• CatBoost: Yandex's machine learning algorithm is available free of charge
  • The Open Source Way
    "Open source", in the world of IT, is program code that is meant for collaboration and open contribution. Intended to be modified and shared, because by design and spirit, it is meant for the public at large. It’s been said that “"open source" intimates a broader set of values—what we call "the open source way." Open source projects, products, or initiatives embrace and celebrate principles of open exchange, collaborative participation, rapid prototyping, transparency, meritocracy, and community-oriented development.” So it is a natural conclusion that in this age of open and transparent government, that the government IT manager or technician would be one of the first to want to embrace this new role of collaborative team member within a larger community. Additionally, as organizations, especially government, continue to emerge from the technology funding embargo of the Great (2008) Recession - an economic force that froze IT purchases and programs and forced many into strict “keep the lights on” operational mode, IT managers and CIO’s are carefully expending their still relatively measly budgets. [...] For IT organizations, especially government, with limited budgets and long procurement processes, time and increased experience with open source products will lead to a growing understanding and acceptance. And as this understanding progresses and becomes more accepted, open source will become a “go to” option to keep up with the fast moving technical environment, and perhaps eventually, as a standard first option, realizing the broader set of open source values by relying on the collective work and minds of a virtual community of IT “hackers”, “geeks” and “nerds”, working globally, 24x7/365 to explore, develop and showcase whatever tech that sparks their individual interest.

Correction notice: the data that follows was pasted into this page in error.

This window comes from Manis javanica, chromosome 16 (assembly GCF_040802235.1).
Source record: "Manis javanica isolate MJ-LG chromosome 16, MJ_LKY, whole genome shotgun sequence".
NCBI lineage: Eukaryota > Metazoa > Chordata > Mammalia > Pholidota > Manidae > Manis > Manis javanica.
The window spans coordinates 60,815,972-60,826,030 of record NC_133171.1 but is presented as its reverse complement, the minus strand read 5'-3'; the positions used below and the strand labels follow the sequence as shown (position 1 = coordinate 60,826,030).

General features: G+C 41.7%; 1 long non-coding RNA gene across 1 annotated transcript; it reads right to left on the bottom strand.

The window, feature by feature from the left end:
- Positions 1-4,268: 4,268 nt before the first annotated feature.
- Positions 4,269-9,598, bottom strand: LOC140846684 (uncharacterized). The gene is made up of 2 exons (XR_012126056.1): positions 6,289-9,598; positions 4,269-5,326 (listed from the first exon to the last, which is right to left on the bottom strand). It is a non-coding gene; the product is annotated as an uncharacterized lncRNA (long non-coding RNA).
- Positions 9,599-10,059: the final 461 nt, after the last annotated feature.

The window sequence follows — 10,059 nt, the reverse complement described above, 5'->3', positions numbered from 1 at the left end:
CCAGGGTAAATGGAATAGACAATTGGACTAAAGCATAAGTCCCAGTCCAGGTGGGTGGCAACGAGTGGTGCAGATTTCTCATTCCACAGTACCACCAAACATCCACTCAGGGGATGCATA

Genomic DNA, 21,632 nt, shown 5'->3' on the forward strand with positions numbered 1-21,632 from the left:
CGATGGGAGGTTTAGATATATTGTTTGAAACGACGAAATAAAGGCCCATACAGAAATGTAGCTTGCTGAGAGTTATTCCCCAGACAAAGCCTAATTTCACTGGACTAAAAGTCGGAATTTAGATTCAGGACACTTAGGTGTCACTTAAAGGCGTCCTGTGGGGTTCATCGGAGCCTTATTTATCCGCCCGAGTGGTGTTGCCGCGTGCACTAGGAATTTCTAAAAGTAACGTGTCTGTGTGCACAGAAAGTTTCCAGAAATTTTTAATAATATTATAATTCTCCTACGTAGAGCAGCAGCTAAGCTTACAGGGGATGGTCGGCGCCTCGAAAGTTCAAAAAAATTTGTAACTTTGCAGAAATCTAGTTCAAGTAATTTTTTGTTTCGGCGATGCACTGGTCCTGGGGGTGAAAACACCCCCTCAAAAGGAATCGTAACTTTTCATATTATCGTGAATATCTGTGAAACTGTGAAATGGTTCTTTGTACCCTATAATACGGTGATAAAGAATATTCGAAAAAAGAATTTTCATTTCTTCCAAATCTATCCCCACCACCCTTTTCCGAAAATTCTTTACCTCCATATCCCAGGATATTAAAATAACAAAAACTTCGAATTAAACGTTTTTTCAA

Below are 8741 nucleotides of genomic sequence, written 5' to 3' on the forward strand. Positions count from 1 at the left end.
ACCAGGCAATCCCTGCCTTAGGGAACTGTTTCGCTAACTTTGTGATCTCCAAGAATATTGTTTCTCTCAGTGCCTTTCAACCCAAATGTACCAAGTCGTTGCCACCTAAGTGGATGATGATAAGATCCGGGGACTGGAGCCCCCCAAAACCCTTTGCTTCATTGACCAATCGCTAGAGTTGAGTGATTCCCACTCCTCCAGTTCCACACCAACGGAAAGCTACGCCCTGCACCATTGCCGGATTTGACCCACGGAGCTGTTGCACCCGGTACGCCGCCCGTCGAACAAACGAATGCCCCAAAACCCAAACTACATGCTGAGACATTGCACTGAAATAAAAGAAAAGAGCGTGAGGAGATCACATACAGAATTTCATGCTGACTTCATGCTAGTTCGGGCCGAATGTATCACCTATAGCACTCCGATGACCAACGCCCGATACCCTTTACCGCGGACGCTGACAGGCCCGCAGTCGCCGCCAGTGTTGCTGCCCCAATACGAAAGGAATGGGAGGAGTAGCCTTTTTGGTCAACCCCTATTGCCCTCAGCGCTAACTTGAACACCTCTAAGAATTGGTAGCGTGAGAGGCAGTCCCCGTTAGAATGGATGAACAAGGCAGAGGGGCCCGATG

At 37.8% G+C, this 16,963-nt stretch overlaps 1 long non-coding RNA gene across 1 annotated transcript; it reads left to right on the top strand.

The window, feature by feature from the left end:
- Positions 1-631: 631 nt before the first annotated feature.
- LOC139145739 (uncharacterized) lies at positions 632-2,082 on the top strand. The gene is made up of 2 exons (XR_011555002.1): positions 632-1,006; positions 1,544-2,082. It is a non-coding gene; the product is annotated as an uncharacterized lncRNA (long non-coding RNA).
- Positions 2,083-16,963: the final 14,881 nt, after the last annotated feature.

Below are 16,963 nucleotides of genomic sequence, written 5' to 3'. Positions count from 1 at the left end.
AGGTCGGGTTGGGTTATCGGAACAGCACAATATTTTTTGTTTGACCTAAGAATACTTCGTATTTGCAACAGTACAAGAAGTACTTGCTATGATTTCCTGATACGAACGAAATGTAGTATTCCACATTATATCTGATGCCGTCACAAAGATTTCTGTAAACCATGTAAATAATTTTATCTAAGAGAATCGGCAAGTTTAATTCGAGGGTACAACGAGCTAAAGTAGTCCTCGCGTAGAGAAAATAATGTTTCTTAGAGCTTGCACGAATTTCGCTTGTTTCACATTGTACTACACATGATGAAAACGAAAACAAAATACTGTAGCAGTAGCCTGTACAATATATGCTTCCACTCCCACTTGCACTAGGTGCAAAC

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    BSDTW 2017 will be held on the 11th and 12th of November 2017 (Sat/Sun), in Taipei. We are now requesting proposals for talks. We do not require academic or formal papers. If you wish to submit a formal paper, you are welcome to, but it is not required.

    The talks should be written with strong technical content. Presentations on the use of BSD in products and companies are strongly encouraged but marketing proposals are not appropriate for this venue.

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  • GNOME's Mutter Window Manager Now Supports Tablet Wheel Events on Wayland
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  • Terminus: A Great Modern And Highly Cutomizable Terminal For Linux